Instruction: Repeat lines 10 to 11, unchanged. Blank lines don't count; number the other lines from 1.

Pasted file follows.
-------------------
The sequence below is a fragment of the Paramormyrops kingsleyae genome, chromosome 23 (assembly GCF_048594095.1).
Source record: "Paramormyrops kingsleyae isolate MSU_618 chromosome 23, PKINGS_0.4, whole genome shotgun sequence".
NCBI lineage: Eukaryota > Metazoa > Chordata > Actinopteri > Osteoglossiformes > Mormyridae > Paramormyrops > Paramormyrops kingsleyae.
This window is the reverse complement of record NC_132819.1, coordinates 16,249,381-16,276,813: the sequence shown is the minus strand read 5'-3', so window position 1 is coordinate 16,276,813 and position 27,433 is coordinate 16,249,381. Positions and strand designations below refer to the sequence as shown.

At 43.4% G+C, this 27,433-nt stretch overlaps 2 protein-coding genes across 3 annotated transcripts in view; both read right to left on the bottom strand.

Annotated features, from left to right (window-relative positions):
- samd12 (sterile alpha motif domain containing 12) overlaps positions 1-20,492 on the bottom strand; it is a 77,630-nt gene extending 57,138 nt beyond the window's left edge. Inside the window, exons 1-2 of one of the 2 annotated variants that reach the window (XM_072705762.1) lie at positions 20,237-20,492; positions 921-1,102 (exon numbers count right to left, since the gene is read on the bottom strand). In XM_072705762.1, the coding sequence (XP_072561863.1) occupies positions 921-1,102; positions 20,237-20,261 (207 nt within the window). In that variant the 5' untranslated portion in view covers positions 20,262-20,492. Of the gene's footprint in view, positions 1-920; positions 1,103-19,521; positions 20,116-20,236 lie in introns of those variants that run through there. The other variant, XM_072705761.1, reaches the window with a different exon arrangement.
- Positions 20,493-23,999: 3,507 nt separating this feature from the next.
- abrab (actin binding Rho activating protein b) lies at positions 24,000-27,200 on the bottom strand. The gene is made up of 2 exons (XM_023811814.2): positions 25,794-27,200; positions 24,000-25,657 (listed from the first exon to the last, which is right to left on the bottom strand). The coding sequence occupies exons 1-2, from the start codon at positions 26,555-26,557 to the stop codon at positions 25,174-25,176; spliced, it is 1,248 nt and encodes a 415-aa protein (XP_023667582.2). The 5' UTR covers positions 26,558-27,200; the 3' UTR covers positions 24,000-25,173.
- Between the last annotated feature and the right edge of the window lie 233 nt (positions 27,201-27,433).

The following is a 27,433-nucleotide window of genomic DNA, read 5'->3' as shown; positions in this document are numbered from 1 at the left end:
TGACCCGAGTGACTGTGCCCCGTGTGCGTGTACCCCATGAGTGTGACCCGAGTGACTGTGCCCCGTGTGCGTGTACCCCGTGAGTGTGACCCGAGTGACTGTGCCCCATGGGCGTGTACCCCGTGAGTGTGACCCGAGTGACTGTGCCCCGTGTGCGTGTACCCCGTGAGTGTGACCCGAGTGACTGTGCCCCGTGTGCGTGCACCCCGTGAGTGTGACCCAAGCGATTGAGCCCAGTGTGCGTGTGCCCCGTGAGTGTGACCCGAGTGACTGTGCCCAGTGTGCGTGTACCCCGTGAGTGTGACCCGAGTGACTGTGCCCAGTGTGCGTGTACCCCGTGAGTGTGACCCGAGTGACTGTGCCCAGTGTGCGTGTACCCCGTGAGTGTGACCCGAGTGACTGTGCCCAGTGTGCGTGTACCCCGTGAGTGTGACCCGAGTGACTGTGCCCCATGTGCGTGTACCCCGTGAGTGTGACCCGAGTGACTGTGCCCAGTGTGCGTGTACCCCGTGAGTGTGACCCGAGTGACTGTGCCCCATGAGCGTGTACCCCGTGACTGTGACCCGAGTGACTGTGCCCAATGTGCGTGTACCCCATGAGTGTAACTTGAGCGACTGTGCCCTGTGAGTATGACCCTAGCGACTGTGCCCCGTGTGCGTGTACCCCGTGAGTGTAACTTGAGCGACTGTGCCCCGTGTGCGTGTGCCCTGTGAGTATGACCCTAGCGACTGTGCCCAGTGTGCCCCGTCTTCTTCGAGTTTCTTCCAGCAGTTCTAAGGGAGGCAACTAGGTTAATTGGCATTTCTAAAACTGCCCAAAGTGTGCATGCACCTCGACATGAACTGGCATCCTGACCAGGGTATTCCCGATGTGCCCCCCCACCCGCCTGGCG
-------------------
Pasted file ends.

- Between the last annotated feature and the right edge of the window lie 233 nt (positions 27,201-27,433).

The following is a 27,433-nucleotide window of genomic DNA, read 5'->3' as shown; positions in this document are numbered from 1 at the left end: